Reflecting… Collecting… Presenting…
The CEU e-Portfolio System is an online platform hosting doctoral students’ electronic teaching and research portfolios.
Academic Portfolios are reflective, evidence-based collections of various kinds of materials that document your professional activities. Professors use portfolios to examine and document their teaching and research projects. Increasingly, academic portfolios are used in the promotion process, in nominations for fellowships and awards, and in professional searches.
- Faculty members can create their own academic portfolios working with us at the CTL
- Doctoral students can learn to use the CEU e-Portfolio system and begin collecting material for teaching or research portfolios
Teaching Portfolios are the focus of doctoral seminars taught by with Joanna Renc-Roe and Helga Dorner. Developing a teaching portfolio is a reflective learning activity. It also is a wise professional strategy.
- The CTL seminar “Starting your Teaching Portfolio” guides doctoral students through the process of developing a teaching portfolio using a state-of-the-art electronic portfolio system
- Advanced doctoral students and recent graduates can consult with CTL faculty as they continue to develop their teaching portfolios as TAs or early-career academics
Portfolios to Support Doctoral Student Progress
CTL faculty member Helga Dorner is working with the Department of Environmental Sciences and Policy to pilot the integrative use of an electronic portfolio system to document their doctoral students’ academic progress. The project is designed to
- strengthen doctoral mentoring
- jump-start doctoral students’ career development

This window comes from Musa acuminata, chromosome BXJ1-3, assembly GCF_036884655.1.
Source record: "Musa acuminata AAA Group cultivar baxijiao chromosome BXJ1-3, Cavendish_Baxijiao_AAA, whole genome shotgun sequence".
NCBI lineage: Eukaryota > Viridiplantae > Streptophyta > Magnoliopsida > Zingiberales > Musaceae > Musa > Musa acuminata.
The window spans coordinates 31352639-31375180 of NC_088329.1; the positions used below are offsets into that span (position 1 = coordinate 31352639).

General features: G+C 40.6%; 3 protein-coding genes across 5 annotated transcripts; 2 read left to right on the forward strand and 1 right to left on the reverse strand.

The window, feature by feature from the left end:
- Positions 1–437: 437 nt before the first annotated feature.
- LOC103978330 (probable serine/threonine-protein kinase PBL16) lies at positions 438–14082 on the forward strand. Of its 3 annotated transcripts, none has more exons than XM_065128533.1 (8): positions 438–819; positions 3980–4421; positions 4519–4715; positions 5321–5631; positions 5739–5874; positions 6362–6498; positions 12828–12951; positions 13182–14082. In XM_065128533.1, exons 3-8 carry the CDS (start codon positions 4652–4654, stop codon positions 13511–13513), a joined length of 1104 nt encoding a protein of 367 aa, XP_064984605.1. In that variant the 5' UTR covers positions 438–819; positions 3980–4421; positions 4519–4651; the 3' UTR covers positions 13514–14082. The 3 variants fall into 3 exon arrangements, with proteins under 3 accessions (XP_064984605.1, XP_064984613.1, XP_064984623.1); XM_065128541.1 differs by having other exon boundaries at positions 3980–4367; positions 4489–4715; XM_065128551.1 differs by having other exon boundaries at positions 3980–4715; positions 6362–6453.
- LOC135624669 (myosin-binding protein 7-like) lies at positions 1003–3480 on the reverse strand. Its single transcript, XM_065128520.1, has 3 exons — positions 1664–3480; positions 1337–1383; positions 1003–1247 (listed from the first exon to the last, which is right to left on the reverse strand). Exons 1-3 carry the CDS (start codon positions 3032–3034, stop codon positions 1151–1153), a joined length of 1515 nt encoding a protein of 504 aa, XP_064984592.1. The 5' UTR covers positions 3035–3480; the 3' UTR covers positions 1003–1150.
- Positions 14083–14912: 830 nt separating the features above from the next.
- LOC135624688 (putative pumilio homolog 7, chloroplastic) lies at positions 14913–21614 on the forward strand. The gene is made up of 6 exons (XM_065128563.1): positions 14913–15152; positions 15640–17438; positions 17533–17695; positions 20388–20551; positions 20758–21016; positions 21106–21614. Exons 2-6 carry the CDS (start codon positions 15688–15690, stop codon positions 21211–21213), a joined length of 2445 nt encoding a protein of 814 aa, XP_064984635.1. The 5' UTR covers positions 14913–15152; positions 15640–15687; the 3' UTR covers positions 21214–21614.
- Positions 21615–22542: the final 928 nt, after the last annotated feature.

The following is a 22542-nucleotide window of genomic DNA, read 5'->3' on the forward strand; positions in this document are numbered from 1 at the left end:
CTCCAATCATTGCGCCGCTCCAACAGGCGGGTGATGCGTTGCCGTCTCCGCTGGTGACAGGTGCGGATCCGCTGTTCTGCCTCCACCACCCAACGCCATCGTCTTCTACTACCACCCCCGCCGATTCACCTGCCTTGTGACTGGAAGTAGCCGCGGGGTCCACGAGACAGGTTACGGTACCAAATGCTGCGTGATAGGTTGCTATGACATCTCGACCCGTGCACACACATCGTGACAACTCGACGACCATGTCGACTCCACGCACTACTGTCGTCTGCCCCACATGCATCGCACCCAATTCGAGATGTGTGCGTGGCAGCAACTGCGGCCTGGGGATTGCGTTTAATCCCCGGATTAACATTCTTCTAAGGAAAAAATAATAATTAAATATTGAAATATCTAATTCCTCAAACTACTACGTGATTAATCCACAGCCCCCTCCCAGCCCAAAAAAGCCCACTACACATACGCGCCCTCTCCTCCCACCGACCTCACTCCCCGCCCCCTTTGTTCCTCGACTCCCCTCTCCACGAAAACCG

- serve as a platform for doctoral students and their supervisors to share written work
- support reflections on students’ academic progress on a regular basis
- incorporate community discussions
- share announcements of professional activities and opportunities
CTL e-Portfolio Research
“Scaffolding Reflective Thinking through Electronic Teaching Portfolios” is a baseline study to identify innovative ways to foster early-career academics’ reflective thinking skills in their development as scholarly teachers through designing electronic teaching portfolios. (H. Dorner, Principal Investigator).
In the first phase of this pilot, a sub-group of CEU doctoral students were invited to work collaboratively on the development of electronic teaching portfolios using the CEU e-portfolio system. In the next phase of the study, Dorner and Renc-Roe will further investigate students’ reflective thinking in the process of creating teaching portfolios. A focus of phase 2 of the study is how the doctoral students’ teaching portfolios might reveal reflections on the complexity of domain-specific educational practice.